Guest post by Gil Bouhnick
Looking back two to three years ago, the mobile market seemed like an impossible jungle — there were 5 solid/promising mobile operating systems enterprise companies had to consider: Windows Mobile was still relevant in many industries, BlackBerry was dominating the business world, iOS started penetrating the enterprise, Android already was a huge promise, webOS was created (and later switched hands from Palm to HP), and Microsoft introduced the intriguing Windows Phone 7.
Back then, the term device agnostic became very popular. Companies looked for ways to build a long term mobile strategy that will deliver immediate value and potentially survive the frequent changes. Software companies caught on and used different methods to become device agnostic: from developing their applications multiple times to using cross platform technologies such as HTML5.
But this fragmentation in the mobile space has now stopped. Palm and its beautiful webOS are no more, Windows Mobile and BlackBerry became (mostly) irrelevant, and Windows Phone is yet to make a serious impact. From the most fragmented world, we are now left with two main players: Apples iOS and Google’s Android.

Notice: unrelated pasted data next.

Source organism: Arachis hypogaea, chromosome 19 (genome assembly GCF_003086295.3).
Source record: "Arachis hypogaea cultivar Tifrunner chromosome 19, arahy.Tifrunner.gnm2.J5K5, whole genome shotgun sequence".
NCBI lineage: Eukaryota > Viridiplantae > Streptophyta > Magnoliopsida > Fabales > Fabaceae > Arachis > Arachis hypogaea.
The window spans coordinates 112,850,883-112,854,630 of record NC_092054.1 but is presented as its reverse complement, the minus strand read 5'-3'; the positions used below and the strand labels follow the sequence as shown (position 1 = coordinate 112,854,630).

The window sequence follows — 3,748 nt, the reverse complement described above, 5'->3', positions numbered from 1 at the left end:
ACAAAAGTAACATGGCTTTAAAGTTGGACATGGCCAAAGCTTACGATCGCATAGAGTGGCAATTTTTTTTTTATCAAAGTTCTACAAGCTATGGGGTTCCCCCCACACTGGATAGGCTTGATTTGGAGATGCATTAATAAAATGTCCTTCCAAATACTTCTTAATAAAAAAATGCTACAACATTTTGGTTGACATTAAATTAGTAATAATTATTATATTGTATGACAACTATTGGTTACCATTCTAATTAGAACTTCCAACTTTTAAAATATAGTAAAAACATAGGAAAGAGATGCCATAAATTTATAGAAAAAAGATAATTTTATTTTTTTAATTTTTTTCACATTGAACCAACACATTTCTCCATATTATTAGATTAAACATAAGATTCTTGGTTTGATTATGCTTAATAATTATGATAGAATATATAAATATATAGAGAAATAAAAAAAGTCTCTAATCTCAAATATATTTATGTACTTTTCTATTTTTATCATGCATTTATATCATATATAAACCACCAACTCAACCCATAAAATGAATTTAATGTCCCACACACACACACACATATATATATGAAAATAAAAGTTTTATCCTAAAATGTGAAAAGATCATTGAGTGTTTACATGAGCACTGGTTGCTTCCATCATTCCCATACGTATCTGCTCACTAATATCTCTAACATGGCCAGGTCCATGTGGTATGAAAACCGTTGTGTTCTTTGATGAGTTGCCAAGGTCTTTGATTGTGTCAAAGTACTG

And so the term device agnostic in its traditional mobile meaning, is slowly becoming irrelevant as it becomes more and more essential. What’s happening is that new trends are reshaping our entire world, therefore expanding the notion of device agnostic far beyond just mobility.
We are now entering an era in which all personal and corporate computers will evolve from fixed, static machines into portable, modular, hybrid devices, designed to work in various environments: from sitting at the desk to working on the move. In other words, when EVERYTHING becomes mobile and portable, saying device agnostic will be as irrelevant as saying that ‘candy is sweet.’
With the announcement of the Microsoft Surface (a tablet that turns into a powerful notebook) and the upcoming Windows 8, Microsoft is officially approving (or should I say: joining) the next generation of personal computers: portable, touch-friendly, mobile-friendly, hybrids. Windows 8 will also support a “classic” mode to provide a mixture of capabilities: from productivity tools to entertainment, from reading in the sofa to working in the office. This is where the world is going, along with webtops, lapdocks, and other hybrid devices, and to properly support this new world in terms of software – enterprise companies have to adopt true device agnostic technologies: not just apps that can run on different smartphones, but ones that can run on any environment, anytime, anywhere, and on different form factors and screen sizes.
This is the future – everything is device agnostic, everything is web and everything is mobile.
Gil Bouhnick is Director of Mobility at ClickSoftware